For many Americans, debt is a fact of life. According to a study from NerdWallet, the average American household has more than $15,000 in credit card debt and more than $130,000 in total debt.1
While some forms of debt, such as mortgages and student loans, can be helpful, others, like credit cards, can threaten your financial stability. In retirement, debt can be especially dangerous. If you’re living on a limited, fixed income, you may not have room in your budget to make substantial debt payments.
Fortunately, if you’re not yet retired, you can still take action to reduce or even eliminate your debt. Below are four steps you can take today. The earlier you take action, the easier it will be to become debt-free before retirement.
Get a lower interest rate.
Interest is an important component of the lending process, but it’s also what can make it so hard for borrowers to get out of debt. If you’re dealing with an especially high interest rate, little of your payment may actually go toward paying down the balance. Much of it may go toward interest.
There are a few ways you can reduce your interest to make sure you’re paying more money toward the debt principal. One is simply to call your lenders and ask them for a lower rate. If you have a good payment record, they will likely at least consider the request.
Another option is to refinance the debt. For example, you could use a low-interest home equity loan to pay off credit card debt. Or you could transfer a high-interest credit card balance to a new card with a low introductory rate. Of course, the key is to make sure you keep your payments the same so you can pay off the balance before the rate jumps up.
Make extra income on the side.
Another way to pay off debt is to make additional income. Your salary may be locked in at your full-time job. However, you could increase your income by taking on side work. You may want to look into a part-time job for evenings and weekends. Or perhaps you have a skill or talent that you could use to start a part-time freelancing business.
Working two jobs may not be ideal, but it’s likely going to be better than paying off debt well into your retirement. A short period of extra work today could help you enjoy decades of financial stability later.
Tap into life insurance cash value.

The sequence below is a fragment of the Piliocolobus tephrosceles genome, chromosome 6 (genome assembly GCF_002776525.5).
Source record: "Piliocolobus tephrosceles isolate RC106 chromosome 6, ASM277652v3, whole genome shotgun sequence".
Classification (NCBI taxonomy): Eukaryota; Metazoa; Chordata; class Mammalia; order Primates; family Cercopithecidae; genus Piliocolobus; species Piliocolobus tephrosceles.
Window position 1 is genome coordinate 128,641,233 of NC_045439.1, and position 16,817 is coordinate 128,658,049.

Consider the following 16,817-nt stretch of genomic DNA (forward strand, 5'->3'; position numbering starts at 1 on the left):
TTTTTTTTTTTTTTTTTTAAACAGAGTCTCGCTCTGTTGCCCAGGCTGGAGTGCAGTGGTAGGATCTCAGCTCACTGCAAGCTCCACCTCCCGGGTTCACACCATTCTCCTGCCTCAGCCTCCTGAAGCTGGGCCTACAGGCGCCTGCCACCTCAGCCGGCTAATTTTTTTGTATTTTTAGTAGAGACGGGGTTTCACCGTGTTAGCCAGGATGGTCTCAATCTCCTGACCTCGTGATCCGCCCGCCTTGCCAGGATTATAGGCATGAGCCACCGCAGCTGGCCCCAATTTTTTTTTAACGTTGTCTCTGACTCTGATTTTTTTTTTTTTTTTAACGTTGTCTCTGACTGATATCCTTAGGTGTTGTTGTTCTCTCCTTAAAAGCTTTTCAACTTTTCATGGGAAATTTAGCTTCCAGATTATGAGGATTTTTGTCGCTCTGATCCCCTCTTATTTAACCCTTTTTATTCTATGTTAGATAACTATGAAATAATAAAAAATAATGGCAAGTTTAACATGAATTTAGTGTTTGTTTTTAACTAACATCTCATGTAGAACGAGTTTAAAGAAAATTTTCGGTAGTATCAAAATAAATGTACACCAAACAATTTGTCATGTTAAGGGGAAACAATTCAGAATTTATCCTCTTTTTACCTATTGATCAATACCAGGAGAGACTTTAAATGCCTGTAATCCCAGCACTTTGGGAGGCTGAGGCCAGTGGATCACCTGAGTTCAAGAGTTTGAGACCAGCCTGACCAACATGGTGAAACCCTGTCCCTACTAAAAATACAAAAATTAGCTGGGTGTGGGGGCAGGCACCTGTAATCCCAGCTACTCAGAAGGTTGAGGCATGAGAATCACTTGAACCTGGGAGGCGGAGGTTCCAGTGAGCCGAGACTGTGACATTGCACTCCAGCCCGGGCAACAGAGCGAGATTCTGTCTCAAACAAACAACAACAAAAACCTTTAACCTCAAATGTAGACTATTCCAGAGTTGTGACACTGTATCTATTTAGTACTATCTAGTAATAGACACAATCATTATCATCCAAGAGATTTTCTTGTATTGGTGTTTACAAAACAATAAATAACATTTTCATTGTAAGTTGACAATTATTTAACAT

Many people buy life insurance as they progress through their career. As they buy homes, have children and increase their income, the need for life insurance tends to grow. However, as you approach retirement, you may not have the same need for coverage. Your house could be close to being paid off, and your children are likely financially independent.
You may want to check your policies to see if they have any accumulated cash value. If so, you may be able to tap into that money through either a withdrawal or a loan. You can use the funds to pay off high-interest debt and create more flexibility in your budget.
Downsize and scale back.
Even after getting a lower interest rate, increasing your income and tapping into other funds, you still may have a debt problem. If that’s the case, it might be time to make choices about your lifestyle and your budget. You may want to consider downsizing and scaling back your expenses.
For instance, you may be able to move into a smaller home, thus reducing your mortgage and other housing expenses. Maybe you could reduce your travel expenses or start eating at home more frequently. If you’re providing aid to a grown child, maybe it’s time to help them be more financially independent.
Debt can be a challenge in retirement, but it’s often a solvable problem. For help with your debt, contact us at Carstens Financial Group. We will analyze your goals and needs and help you develop a plan to eliminate your debt and live a comfortable retirement. Let’s connect today.
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